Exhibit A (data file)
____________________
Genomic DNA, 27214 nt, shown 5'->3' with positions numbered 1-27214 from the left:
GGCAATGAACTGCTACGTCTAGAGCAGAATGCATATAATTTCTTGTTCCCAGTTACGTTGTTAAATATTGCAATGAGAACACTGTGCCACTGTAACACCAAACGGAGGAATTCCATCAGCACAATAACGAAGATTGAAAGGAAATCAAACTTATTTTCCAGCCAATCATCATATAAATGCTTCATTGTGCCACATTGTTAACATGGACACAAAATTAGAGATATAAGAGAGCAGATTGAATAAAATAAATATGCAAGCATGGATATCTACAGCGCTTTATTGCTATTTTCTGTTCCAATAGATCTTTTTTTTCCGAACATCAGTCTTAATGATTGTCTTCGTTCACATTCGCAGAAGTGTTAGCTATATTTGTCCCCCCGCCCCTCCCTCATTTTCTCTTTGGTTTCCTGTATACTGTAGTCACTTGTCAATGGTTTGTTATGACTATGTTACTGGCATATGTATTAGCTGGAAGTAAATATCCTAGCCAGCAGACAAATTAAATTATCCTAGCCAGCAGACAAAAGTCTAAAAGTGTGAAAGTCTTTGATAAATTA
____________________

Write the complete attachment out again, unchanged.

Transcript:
Genomic DNA, 27214 nt, shown 5'->3' with positions numbered 1-27214 from the left:
GGCAATGAACTGCTACGTCTAGAGCAGAATGCATATAATTTCTTGTTCCCAGTTACGTTGTTAAATATTGCAATGAGAACACTGTGCCACTGTAACACCAAACGGAGGAATTCCATCAGCACAATAACGAAGATTGAAAGGAAATCAAACTTATTTTCCAGCCAATCATCATATAAATGCTTCATTGTGCCACATTGTTAACATGGACACAAAATTAGAGATATAAGAGAGCAGATTGAATAAAATAAATATGCAAGCATGGATATCTACAGCGCTTTATTGCTATTTTCTGTTCCAATAGATCTTTTTTTTCCGAACATCAGTCTTAATGATTGTCTTCGTTCACATTCGCAGAAGTGTTAGCTATATTTGTCCCCCCGCCCCTCCCTCATTTTCTCTTTGGTTTCCTGTATACTGTAGTCACTTGTCAATGGTTTGTTATGACTATGTTACTGGCATATGTATTAGCTGGAAGTAAATATCCTAGCCAGCAGACAAATTAAATTATCCTAGCCAGCAGACAAAAGTCTAAAAGTGTGAAAGTCTTTGATAAATTA